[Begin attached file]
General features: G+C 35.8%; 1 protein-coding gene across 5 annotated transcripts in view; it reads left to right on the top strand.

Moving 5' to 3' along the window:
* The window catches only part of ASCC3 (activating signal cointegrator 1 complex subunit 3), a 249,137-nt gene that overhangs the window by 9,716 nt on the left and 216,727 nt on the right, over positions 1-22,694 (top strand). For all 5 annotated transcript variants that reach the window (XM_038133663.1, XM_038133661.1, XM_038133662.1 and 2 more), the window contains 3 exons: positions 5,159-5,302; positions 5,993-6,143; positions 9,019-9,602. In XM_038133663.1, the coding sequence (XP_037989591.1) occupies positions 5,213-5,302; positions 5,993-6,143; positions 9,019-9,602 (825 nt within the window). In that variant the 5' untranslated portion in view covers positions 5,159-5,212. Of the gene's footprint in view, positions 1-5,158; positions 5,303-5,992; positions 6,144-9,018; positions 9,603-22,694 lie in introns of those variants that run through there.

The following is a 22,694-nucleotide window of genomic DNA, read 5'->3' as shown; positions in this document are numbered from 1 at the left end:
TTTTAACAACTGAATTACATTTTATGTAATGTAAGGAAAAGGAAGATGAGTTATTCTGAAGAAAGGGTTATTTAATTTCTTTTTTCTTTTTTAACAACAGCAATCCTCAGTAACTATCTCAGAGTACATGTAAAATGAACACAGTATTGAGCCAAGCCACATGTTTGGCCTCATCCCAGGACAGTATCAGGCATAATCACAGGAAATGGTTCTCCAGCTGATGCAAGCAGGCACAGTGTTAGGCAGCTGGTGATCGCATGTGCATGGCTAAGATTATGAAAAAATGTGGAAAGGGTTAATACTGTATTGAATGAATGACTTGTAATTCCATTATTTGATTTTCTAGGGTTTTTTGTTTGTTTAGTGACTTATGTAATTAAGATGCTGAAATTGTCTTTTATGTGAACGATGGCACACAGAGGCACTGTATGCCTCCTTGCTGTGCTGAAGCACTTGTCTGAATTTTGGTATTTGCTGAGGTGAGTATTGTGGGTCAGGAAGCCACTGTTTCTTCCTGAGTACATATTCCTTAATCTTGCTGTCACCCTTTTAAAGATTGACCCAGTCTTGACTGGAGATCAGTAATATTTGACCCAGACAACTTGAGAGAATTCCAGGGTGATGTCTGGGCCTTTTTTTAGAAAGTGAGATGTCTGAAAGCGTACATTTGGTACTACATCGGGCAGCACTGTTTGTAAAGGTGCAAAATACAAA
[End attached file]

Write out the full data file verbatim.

General features: G+C 35.8%; 1 protein-coding gene across 5 annotated transcripts in view; it reads left to right on the top strand.

Moving 5' to 3' along the window:
* The window catches only part of ASCC3 (activating signal cointegrator 1 complex subunit 3), a 249,137-nt gene that overhangs the window by 9,716 nt on the left and 216,727 nt on the right, over positions 1-22,694 (top strand). For all 5 annotated transcript variants that reach the window (XM_038133663.1, XM_038133661.1, XM_038133662.1 and 2 more), the window contains 3 exons: positions 5,159-5,302; positions 5,993-6,143; positions 9,019-9,602. In XM_038133663.1, the coding sequence (XP_037989591.1) occupies positions 5,213-5,302; positions 5,993-6,143; positions 9,019-9,602 (825 nt within the window). In that variant the 5' untranslated portion in view covers positions 5,159-5,212. Of the gene's footprint in view, positions 1-5,158; positions 5,303-5,992; positions 6,144-9,018; positions 9,603-22,694 lie in introns of those variants that run through there.

The following is a 22,694-nucleotide window of genomic DNA, read 5'->3' as shown; positions in this document are numbered from 1 at the left end:
TTTTAACAACTGAATTACATTTTATGTAATGTAAGGAAAAGGAAGATGAGTTATTCTGAAGAAAGGGTTATTTAATTTCTTTTTTCTTTTTTAACAACAGCAATCCTCAGTAACTATCTCAGAGTACATGTAAAATGAACACAGTATTGAGCCAAGCCACATGTTTGGCCTCATCCCAGGACAGTATCAGGCATAATCACAGGAAATGGTTCTCCAGCTGATGCAAGCAGGCACAGTGTTAGGCAGCTGGTGATCGCATGTGCATGGCTAAGATTATGAAAAAATGTGGAAAGGGTTAATACTGTATTGAATGAATGACTTGTAATTCCATTATTTGATTTTCTAGGGTTTTTTGTTTGTTTAGTGACTTATGTAATTAAGATGCTGAAATTGTCTTTTATGTGAACGATGGCACACAGAGGCACTGTATGCCTCCTTGCTGTGCTGAAGCACTTGTCTGAATTTTGGTATTTGCTGAGGTGAGTATTGTGGGTCAGGAAGCCACTGTTTCTTCCTGAGTACATATTCCTTAATCTTGCTGTCACCCTTTTAAAGATTGACCCAGTCTTGACTGGAGATCAGTAATATTTGACCCAGACAACTTGAGAGAATTCCAGGGTGATGTCTGGGCCTTTTTTTAGAAAGTGAGATGTCTGAAAGCGTACATTTGGTACTACATCGGGCAGCACTGTTTGTAAAGGTGCAAAATACAAA